We're still having the most gorgeous warm weather, and it has been energizing me in and out of the kitchen. I found a couple of lamb steaks in the freezer, and while they were thawing I pulled some roots. Thinking old-school bistro, and with enough time to do it properly, I made mayonnaise with mustard and yuzu juice, then used that along with yogurt, capers, cornichons, kimchi juice, and herbs to make rémoulade. I tossed little batons of the celeriac in it and put the bowl in the fridge to marinate while I continued to cook.
A bag of fresh edamame (which I opened for the soup from two posts ago) simmered in dashi and then puréed with the liquid to become a silky pastel green- very '57 Chevy or formica diner table- with a nice harmony of flavor between the two components. Carrots and potatoes roasted with woody herbs and garlic. I rubbed the meat with salt, pepper, and thyme, then seared it in a little butter.
While all this was going on, my wife made it clear that she would no longer be denied the cranberry sauce she has been clamoring for lo the many days since she bought two bags of berries. Now being me, my first instinct was to make cranberry tapenade (we had olives in the fridge too) since it's positively wicked with lamb. But I was shot down. Emphatically. This was to be a straight-up traditional sauce. And so it was. I love cranberry sauce with an abiding passion. I just love it for dessert, or better still for breakfast eaten directly out of the serving bowl until it's gone. It's a little too sweet for me when mixed with regular dinner-type dinners like this. So I took a dollop of it and stirred it into a pan sauce of sake, soy sauce, and goat butter.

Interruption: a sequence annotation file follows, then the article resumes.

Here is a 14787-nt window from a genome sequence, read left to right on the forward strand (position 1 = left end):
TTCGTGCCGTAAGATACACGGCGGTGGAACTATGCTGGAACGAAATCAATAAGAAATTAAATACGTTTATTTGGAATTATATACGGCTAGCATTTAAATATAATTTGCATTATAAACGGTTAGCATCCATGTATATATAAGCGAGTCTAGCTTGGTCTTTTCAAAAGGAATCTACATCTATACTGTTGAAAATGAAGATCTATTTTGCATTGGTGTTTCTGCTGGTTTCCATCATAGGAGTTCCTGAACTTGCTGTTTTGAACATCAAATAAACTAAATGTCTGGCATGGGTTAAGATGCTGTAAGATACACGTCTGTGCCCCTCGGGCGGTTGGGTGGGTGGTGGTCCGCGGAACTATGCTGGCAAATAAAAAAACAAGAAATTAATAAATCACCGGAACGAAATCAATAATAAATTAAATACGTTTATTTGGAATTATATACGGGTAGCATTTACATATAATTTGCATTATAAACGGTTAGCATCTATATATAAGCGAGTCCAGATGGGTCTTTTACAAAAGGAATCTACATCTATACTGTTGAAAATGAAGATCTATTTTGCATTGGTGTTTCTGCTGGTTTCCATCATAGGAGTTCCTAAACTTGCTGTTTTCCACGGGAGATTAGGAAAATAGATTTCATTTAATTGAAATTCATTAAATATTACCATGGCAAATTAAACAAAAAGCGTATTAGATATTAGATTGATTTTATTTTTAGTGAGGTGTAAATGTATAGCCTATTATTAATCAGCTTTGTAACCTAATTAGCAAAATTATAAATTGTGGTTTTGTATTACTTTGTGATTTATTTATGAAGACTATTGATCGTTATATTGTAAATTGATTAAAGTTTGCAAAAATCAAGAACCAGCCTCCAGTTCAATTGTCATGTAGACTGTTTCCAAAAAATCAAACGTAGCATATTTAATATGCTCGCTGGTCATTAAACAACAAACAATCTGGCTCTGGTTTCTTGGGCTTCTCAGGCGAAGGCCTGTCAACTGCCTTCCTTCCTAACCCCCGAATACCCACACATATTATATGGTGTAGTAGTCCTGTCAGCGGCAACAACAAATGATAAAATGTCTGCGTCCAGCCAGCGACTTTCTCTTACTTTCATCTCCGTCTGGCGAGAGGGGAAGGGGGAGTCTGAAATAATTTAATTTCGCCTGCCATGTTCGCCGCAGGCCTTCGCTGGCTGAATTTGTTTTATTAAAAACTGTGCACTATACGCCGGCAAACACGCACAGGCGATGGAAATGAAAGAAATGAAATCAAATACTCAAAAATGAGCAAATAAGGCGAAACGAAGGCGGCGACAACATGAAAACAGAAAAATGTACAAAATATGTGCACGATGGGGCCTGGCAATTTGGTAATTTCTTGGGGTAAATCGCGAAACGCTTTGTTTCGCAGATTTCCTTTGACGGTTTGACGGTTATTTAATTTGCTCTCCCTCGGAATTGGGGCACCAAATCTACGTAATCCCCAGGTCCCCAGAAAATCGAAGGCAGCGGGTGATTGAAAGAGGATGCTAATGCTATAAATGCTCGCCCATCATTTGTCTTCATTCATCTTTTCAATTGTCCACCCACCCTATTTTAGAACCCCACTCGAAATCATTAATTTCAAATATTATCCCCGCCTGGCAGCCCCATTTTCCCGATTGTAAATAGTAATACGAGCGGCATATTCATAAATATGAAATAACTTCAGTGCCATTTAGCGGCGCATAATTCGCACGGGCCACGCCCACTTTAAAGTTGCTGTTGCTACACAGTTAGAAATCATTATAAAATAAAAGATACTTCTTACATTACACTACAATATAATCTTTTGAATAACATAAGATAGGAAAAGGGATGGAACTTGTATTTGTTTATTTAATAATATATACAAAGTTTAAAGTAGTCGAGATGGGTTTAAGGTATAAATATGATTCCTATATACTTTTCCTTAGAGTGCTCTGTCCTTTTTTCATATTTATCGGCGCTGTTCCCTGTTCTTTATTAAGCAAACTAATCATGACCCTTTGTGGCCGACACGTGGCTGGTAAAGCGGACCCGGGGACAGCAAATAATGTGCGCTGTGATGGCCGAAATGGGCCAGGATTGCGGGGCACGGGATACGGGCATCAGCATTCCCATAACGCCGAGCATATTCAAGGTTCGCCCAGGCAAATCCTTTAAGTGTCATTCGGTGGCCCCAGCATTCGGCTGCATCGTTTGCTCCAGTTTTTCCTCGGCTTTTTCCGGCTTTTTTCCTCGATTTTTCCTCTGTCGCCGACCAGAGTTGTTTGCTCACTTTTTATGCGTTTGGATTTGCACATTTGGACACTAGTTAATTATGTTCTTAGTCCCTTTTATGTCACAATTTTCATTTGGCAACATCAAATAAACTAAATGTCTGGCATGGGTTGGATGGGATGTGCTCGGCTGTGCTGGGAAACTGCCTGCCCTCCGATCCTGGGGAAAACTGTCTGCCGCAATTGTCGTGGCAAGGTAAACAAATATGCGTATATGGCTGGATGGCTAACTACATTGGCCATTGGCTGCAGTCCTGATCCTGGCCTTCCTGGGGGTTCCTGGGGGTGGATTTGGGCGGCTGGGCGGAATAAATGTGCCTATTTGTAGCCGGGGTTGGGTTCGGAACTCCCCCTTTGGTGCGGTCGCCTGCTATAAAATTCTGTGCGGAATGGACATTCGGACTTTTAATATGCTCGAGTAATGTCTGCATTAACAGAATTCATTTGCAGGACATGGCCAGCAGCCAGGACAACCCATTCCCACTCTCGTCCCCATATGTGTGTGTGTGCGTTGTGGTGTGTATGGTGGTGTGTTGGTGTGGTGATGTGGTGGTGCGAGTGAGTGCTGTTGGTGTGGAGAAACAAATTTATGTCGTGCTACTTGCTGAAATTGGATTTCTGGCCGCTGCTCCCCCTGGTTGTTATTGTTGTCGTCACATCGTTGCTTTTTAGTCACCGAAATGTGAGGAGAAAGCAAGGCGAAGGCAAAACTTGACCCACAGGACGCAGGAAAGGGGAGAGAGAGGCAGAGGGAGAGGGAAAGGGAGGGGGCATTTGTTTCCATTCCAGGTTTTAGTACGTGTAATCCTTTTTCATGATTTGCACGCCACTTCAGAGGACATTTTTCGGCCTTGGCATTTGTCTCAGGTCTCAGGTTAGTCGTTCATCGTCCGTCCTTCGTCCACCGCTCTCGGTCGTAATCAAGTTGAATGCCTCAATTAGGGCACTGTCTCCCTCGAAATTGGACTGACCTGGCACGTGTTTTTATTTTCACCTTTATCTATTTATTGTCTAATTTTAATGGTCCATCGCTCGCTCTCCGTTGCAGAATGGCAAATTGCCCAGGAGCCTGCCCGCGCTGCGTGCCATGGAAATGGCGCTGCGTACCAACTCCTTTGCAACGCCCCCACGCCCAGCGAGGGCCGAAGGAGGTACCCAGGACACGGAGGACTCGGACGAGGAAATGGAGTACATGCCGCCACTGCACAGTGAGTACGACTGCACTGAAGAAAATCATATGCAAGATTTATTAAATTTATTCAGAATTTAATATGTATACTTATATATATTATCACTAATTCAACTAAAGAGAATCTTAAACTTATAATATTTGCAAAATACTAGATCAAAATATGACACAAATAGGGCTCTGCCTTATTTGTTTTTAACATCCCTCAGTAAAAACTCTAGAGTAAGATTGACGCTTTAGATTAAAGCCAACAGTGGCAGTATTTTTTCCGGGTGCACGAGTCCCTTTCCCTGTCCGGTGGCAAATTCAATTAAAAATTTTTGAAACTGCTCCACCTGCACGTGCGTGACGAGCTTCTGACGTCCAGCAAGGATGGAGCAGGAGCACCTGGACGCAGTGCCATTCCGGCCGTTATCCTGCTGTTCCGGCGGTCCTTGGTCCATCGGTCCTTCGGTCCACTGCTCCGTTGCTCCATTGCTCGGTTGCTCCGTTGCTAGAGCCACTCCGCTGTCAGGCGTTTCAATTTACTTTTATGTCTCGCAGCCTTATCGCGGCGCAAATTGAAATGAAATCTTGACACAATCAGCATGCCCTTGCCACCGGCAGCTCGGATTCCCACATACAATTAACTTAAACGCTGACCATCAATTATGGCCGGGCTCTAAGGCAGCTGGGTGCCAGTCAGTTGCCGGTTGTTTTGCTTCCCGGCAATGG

I put a little bit of pure sauce on my plate, too, but that was strictly for aesthetic reasons.
Poking around the wine fridge, my hand kept settling on a 2000 Gros Noré Bandol. So I pulled it out, and it was as good as ever. Sturdy yet graceful, it's a worthy companion for haute peasant fare such as this. Sometimes I wish fall would last all year.